Equivalent Continuous Sound Pressure Level DefinitionIEC 801-22-11, logarithm of the ratio of a given root-mean-square sound pressure during a stated time interval, to the reference sound pressure.Average sound pressure levelin decibels is 20 times the logarithm to the base ten of that ratio.

Note : unless otherwise specified, the reference sound pressure for airborne sound is 20 μPa.Also known as the

time-average sound pressure level, but should not be confused with the equivalent continuous sound level (IEC 801-22-16)

Impact Sound Pressure Level under sound insulation

### Instantaneous Sound Pressure

**Instantaneous Sound Pressure**is the sound pressure at a particular instant in time and specific point in the sound field.

Instantaneous Sound Pressure DefinitionIEC 801-21-19 at a point in a medium, is the difference between the pressure existing at the instant considered and the static pressure

### Peak Frequency-weighted Sound Pressure Level

**Peak Frequency-weighted Sound Pressure Level**is the maximum instantaneous sound pressure level during a measurement

Also known as the

Peak Frequency-weighted Sound Pressure Level DefinitionIEC 801-22-15, greatest instantaneous value of a standard frequency-weighted sound pressure level, within a stated time interval.

Note : if frequency weighting is not specified, the A-frequency weighting is understood.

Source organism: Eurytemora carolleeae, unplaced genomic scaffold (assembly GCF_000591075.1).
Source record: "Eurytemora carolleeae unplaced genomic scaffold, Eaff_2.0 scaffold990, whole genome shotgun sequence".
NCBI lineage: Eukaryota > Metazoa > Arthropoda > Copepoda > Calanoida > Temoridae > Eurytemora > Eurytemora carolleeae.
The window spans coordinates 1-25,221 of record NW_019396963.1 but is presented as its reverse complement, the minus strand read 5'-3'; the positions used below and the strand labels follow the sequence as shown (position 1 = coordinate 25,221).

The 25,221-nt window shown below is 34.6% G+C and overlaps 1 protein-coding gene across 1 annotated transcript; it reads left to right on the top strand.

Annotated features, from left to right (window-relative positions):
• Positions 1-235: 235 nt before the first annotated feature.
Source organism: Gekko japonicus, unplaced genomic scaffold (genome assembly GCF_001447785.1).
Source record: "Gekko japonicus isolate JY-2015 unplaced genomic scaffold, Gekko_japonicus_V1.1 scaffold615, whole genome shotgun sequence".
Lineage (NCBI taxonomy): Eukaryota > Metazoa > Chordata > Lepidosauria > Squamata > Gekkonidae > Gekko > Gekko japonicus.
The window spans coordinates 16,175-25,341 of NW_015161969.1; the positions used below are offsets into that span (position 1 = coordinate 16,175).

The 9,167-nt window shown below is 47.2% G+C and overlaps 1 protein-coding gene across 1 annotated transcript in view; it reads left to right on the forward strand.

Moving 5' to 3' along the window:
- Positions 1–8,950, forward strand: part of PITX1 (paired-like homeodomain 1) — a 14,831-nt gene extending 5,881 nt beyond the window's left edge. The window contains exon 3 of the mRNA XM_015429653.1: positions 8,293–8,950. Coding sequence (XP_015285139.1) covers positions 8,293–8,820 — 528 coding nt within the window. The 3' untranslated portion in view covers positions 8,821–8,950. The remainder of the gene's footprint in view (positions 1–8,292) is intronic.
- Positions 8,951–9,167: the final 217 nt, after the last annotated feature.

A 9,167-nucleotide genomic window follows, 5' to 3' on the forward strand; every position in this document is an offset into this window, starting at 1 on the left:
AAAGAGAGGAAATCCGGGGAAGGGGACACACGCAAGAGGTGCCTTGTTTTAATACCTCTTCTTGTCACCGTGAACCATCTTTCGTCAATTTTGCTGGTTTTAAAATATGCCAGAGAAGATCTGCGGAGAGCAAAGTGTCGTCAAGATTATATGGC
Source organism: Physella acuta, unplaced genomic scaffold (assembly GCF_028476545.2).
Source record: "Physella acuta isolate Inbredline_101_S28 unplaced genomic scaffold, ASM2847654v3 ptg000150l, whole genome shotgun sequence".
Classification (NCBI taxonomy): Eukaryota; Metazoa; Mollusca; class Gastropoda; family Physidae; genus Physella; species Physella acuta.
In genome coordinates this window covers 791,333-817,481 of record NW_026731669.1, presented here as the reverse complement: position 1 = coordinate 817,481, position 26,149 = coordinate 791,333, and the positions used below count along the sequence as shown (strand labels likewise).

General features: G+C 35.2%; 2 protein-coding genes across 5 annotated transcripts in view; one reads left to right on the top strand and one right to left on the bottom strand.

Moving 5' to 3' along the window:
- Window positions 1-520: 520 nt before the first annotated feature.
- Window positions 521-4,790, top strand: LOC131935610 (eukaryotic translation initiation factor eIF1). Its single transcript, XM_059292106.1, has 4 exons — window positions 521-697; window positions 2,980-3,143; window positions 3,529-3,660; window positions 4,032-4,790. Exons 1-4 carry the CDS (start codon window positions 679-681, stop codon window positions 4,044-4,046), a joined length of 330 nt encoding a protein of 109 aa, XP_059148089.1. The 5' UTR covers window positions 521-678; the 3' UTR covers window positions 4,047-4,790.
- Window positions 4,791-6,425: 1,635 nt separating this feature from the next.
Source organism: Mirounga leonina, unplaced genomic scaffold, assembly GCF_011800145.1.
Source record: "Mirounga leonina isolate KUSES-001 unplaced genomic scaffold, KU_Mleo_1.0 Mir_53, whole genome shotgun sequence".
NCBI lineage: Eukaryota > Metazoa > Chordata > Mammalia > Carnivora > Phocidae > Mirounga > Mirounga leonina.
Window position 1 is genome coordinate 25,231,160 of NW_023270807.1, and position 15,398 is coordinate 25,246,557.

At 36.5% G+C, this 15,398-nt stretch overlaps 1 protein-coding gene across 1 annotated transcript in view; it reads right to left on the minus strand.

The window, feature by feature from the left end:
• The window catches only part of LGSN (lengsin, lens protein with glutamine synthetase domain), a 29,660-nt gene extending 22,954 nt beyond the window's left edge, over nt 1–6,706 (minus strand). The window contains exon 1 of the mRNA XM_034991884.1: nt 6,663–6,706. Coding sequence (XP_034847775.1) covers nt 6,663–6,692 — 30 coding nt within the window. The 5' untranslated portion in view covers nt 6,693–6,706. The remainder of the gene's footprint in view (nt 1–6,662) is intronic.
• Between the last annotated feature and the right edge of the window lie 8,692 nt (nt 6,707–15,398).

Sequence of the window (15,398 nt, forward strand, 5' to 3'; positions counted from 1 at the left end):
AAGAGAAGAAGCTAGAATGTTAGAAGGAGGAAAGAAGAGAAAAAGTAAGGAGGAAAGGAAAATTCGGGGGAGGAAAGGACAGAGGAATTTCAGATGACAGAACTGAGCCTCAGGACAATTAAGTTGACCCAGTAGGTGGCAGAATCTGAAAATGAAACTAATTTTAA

*peak sound level*.

### Peak Sound Pressure

**Peak Sound Pressure**(Lpk) is the maximum instantaneous sound pressure during a measurement period or noise event - not to be confused with the Lmax .

Peak Sound Pressure DefinitionIEC 801-21-21, greatest absolute instantaneous sound pressure during a given time interval.

See also peak hold, true peak and peak-to-peak • sound exposure action and limit values.

### Reference Sound Pressure

**Reference Sound Pressure**(po) = 20 μPa ≡ 0 dB, the threshold of hearing at 1 kHz in air.

Reference Sound Pressure DefinitionIEC 801-21-22, the sound pressure conventionally chosen, equal to 20 μPa for gases and to 1 μPa for liquids and solids.

See also other acoustic reference levels.

### Sound Pressure and Distance

**Sound Pressure Levels**decrease by a factor of 2 each time the distance from the source is doubled, under free-field conditions. In decibels this is 20·log (2) = 6 dB, see the inverse square law.

For example if the *sound pressure level* at 1 metre from the source is 100 dB (2 pascals) then the *sound pressure level* at 2 metres will be 94 dB (1 pascal) and at 4 metres distance the SPL will be 88 dB (0.5 pascals).

### Sound Pressure Reflection Coefficient

**Sound Pressure Reflection Coefficient**, the effect of the reflected sound wave on the sound pressure, over the audible range.

Sound Pressure Reflection Coefficient DefinitionIEC 801-31-05, at a given frequency and for a given angle of incidence, in plane waves, ratio between the sound pressure amplitude of the reflected sound wave and that of the incident sound wave.

Time Average Sound Pressure Level

### Weighted Sound Pressure Level

**Weighted Sound Pressure Levels**are both frequency weighted and time weighted measurements.

Weighted Sound Pressure Level DefinitionIEC 801-22-14, logarithm of the ratio of a given sound pressure to the reference sound pressure of 20 μPa, the sound pressure being obtained with a standard frequency weighting and with a standard exponential time weighting. Sound level in decibels is twenty times the logarithm to the base ten of that ratio.

Note 1 : standard frequency weightings A, B and C and standard exponential time weightings fast (F), slow (S) and impulse (I) are given in IEC 651 sound level meters.

Note 2 : time and frequency weightings employed should be specified, but if not stated explicitly, Fast (F) exponential time weighting and A-frequency weighting are understood

Also known as the sound level